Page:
The only excuse is pollution, and even then ocean shipping tends to have less emissions per product per km than a truck.

Flapjack
August 4th, 2017, 02:14 PM
But in the mean time, you've taken factories out of Vietnam (making the country poorer and less developed) and forced your own citizens to pay higher prices. This adds up and makes everyone who doesn't produce that specific product worse.
Do you think the Vietnamese government will stand by as jobs leave their country? No they'll improve working conditions and increase wages so their products can be sold abroad.


The only excuse is pollution, and even then ocean shipping tends to have less emissions per product per km than a truck.
Trucks will be used regardless

Vlerchan
August 5th, 2017, 08:03 AM
My opinion is that sweatshops are good.
This.

Do you think the Vietnamese government will stand by as jobs leave their country? No they'll improve working conditions and increase wages so their products can be sold abroad.

When the costs of production increase, companies will make the necessary changes to their supply chains in order to continue maximising profits. This will probably involve a combination of the following, (1) source their inputs from a middle-income country which produces these inputs at a higher quality level but at the same, or a lower price, (2a) automate the assembly process, where possible, and produce where transportation costs are minimised, which is already an issue for South Asian development, which may involve (2b) reshoring a much more automated process, but it would certainly be the case that (2c) supply would be lower, as the cost of production rises. Finally (3) hire more people from middle-income countries to manage this process.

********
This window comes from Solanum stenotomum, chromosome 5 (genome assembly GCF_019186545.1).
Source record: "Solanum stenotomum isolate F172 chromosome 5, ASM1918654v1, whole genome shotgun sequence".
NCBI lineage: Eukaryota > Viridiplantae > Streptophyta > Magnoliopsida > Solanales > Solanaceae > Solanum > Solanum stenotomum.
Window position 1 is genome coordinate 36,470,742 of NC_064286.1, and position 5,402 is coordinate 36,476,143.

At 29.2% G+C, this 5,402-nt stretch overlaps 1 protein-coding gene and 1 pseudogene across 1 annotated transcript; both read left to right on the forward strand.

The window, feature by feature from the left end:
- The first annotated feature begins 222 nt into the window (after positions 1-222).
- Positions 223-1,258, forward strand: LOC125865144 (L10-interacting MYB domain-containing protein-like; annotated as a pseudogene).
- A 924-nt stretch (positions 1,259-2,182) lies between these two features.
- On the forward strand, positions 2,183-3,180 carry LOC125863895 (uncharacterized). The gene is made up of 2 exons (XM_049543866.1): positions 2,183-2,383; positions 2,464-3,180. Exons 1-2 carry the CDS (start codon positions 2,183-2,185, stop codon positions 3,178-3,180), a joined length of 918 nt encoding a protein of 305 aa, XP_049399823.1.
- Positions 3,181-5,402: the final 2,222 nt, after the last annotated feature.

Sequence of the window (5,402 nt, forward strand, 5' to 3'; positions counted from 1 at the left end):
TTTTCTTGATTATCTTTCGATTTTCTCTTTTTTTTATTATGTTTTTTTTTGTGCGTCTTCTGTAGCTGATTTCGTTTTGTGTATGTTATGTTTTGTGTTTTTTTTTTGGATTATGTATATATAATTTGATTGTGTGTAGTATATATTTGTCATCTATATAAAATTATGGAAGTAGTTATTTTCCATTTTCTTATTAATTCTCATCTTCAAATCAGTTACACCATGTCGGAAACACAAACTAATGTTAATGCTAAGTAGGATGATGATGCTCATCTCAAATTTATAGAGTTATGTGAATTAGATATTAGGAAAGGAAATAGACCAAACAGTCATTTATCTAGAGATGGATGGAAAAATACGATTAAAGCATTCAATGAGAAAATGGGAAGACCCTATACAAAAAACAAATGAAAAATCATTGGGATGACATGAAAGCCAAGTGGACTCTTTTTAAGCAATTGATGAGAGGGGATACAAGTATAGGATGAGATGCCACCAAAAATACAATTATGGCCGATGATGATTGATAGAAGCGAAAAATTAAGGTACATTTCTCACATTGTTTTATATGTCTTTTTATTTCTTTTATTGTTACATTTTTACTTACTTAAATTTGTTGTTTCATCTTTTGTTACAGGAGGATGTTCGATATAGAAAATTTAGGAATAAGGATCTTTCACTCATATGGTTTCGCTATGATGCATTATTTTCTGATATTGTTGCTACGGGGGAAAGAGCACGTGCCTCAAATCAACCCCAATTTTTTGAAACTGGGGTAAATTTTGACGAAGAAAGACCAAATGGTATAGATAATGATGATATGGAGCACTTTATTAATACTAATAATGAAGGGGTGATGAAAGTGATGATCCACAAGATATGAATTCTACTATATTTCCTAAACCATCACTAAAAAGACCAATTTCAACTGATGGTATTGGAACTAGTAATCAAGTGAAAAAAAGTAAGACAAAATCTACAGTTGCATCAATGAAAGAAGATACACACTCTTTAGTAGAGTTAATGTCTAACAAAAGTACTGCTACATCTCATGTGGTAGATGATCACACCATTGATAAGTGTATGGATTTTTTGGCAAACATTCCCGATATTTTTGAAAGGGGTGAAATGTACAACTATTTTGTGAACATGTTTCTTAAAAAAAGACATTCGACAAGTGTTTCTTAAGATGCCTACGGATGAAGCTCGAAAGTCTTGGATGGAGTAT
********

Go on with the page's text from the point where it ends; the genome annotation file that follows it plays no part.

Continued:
The end result would be that (1) the median foreign-produced good is of a better quality, (2) middle-income countries seeing a boost in employment and (3) low-income countries seeing a fall in employment. The winners are the middle-class in rich countries and the working class in middle-income countries. The losers would be the working class in rich countries, and the working class in developing countries.

Because breif reminder, income is allocated on the basis of productivity: income is low in the developing world because the production process there is unproductive. If it was more productive, it would be creating a greater amount of income which given a finite stock of labour, would result in wage gains. [But, but, but the mean industrialists! Look at South East Asia].

I do not know why maximum economic growth and profitability are now considered the best possible thing for the world.
It's very easy to have these opinions as someone who doesn't live in gross impoverishment. Economic growth is an absolute good for the developing world.

NewLeafsFan
August 6th, 2017, 11:42 PM
I don't think that there is a connection between the left and right as you see it. I'm consider myself to be a left wing progressive (because I think Liberal has become a stereotypical word that means different things in different parts of the world.) And I agree with you that these types of labour jobs are given to people in third world countries and stimulates their economies as we advance to better jobs as well.

President Trump (one of the farthest right wing presidents in history) has continually tried to interrupt this process by taxing companies that want to build factories outside of America. He says that it will bring these jobs how and bring down the unemployment rate. I'm not trying to start a debate here. That's just a fact and I'm not even going to say what i think of this issue.